When you pull the pie from the oven you’ll have a gorgeously browned, cheese-laden dish that is fit for a celebration. Though I suppose an argument over who gets the last slice could cause a fistfight.
Winter Squash, Onion, and Fondue Pie
Makes one 9-inch pie
5 Tbsp. unsalted butter, melted, plus extra
1 Tbsp. apple cider vinegar
2 jalepeño peppers sliced into very thin rounds, seeds and all
Kosher salt and black pepper
1 small (2 lb.) butternut or other winter squash, peeled, halved, deseeded and cut into ½-inch slices
A pinch of grated nutmeg
3 Tbsp. olive oil, plus extra
1 medium yellow onion, peeled and cut into five ½-inch-thick slices
6 garlic cloves, minced with a large pinch of kosher salt to make a paste
½ cup dry white wine
1 Tbsp. fresh thyme leaves, roughly chopped, plus 5 extra sprigs
1 cup heavy cream
1 large egg plus 2 yolks
1 Tbsp. cornstarch
4 oz. Gruyère, grated (about 1⅓ lightly packed cups)
4 oz. Emmenthaler, grated (about 1⅓ lightly packed cups)
7 sheets phyllo pastry, thawed if frozen
- Heat the oven to 450° F. Butter and line the bottom and sides of a 9-inch springform pan with parchment paper. (A deep pie dish will also work.)
- Place sliced peppers in a small bowl, stir in the vinegar and ⅛ teaspoon salt, and set aside to pickle.
- Put the squash, nutmeg, 2 tablespoons oil, ½ teaspoon salt, and plenty of pepper in a large bowl and toss. Transfer squash to a parchment-lined baking sheet and arrange more or less in one layer. Add the onion rounds to the same bowl along with 1½ teaspoons oil, ⅛ teaspoon salt, and a good grind of pepper and toss gently to coat, keeping the onion rounds intact. Add the onions to the baking sheet with the squash and roast for 30 minutes, carefully turning the vegetables halfway through. Roast until softened and well browned. Set aside to cool. Turn the oven temperature down to 375 ° F.
- Meanwhile, warm the remaining tablespoon of oil in a small skillet over medium-high heat. Add the garlic and cook, stirring, until just beginning to color, about 90 seconds. Add the wine and chopped thyme and cook to reduce by half, 3 to 5 minutes. Set aside.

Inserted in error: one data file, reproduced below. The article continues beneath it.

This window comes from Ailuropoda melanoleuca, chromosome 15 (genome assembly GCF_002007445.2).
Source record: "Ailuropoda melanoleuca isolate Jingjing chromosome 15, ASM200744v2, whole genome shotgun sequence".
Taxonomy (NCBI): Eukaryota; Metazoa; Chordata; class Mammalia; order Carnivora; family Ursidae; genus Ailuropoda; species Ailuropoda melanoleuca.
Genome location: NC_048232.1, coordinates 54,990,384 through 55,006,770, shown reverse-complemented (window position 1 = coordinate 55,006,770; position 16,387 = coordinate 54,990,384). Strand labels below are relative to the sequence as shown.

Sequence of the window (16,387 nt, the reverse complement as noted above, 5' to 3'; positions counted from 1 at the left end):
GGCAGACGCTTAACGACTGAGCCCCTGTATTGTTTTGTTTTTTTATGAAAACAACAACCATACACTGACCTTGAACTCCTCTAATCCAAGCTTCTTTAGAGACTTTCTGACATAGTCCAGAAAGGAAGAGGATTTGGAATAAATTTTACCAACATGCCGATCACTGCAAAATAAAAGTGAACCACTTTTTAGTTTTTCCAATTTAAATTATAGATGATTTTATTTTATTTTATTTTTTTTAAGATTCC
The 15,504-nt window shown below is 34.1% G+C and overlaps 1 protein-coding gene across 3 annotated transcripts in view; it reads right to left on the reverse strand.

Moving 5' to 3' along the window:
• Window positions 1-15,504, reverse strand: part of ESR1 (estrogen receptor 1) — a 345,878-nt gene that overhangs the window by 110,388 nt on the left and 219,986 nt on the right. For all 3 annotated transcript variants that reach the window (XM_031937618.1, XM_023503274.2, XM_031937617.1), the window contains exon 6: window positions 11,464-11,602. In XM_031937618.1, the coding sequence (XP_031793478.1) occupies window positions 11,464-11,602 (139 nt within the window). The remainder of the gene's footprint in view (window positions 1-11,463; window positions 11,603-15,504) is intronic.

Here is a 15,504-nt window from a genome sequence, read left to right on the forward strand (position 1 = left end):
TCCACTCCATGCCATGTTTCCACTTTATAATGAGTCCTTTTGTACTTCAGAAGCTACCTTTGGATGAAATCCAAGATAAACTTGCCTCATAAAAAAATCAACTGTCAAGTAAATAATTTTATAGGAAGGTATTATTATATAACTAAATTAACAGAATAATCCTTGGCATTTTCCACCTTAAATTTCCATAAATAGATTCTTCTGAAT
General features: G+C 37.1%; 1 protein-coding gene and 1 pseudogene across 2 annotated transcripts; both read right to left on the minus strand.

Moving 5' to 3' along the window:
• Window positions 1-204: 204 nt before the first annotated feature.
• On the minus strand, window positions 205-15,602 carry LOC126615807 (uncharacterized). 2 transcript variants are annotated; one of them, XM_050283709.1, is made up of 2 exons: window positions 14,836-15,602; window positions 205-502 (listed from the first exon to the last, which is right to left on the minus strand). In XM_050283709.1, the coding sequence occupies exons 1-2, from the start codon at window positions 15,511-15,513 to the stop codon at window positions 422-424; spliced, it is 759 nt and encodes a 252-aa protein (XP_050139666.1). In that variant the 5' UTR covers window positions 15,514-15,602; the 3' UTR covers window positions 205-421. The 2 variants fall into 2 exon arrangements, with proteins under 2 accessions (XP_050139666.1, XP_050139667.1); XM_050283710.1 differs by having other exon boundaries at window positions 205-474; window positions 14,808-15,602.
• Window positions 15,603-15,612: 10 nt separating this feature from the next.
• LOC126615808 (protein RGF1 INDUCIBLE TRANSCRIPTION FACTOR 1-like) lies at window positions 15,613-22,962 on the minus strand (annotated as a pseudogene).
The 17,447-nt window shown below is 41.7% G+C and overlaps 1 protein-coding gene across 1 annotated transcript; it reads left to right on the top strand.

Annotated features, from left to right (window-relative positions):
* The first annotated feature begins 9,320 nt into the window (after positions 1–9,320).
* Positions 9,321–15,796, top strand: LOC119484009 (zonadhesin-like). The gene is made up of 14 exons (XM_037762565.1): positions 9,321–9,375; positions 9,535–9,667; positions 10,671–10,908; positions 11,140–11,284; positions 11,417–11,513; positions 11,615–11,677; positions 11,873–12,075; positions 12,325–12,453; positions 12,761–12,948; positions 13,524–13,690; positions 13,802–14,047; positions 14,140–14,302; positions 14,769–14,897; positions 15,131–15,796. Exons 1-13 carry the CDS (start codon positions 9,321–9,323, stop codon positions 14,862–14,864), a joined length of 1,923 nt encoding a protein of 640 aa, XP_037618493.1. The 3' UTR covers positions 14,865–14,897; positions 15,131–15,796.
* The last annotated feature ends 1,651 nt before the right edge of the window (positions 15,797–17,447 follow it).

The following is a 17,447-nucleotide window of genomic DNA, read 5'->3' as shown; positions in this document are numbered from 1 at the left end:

- In a large bowl, whisk together the cream, egg and egg yolks, cornstarch, ½ teaspoon salt, and plenty of pepper. Stir in both cheeses and the cooled wine mixture and set aside.
- Lay one sheet of phyllo out onto a clean work surface and brush liberally with some of the melted butter. Gently lay the sheet over the prepared springform or pie pan, carefully pushing it down to fit into the bottom and sides, while trying not to tear the dough; allow the excess to hang over the pan. Repeat with the remaining 6 sheets of phyllo, rotating them slightly so that the overhang falls at different angles.
- Layer two-thirds of the squash on the bottom of the pie with 3 onion rounds, then pour the cheese mixture on top. Add the remaining squash and onion rounds and the thyme sprigs, pushing them gently into the cheese layer but not completely submerging them.
- Fold in the overhanging phyllo dough, scrunching it so it creates a 1-inch border around the sides of the pie, with the center exposed; take care that the parchment stays securely against the side of the pan. Brush the scrunched-up phyllo with the remaining melted butter.
- Place pan on a baking sheet and bake for 30 minutes. Carefully release the outer rim of the springform pan (if using), discarding the parchment paper around the sides. Return the pie to the oven for another 20 minutes, or until the outsides are golden and cooked through. If using a pie pan simply bake the pie for the entire time. Set aside to cool for about 20 minutes. If you’ve baked this in a springform pan, transfer the pie to a board or serving platter. If using a pie pan, serve directly from the pan. Garnish with the pickled chili mixture the remaining sprigs of thyme.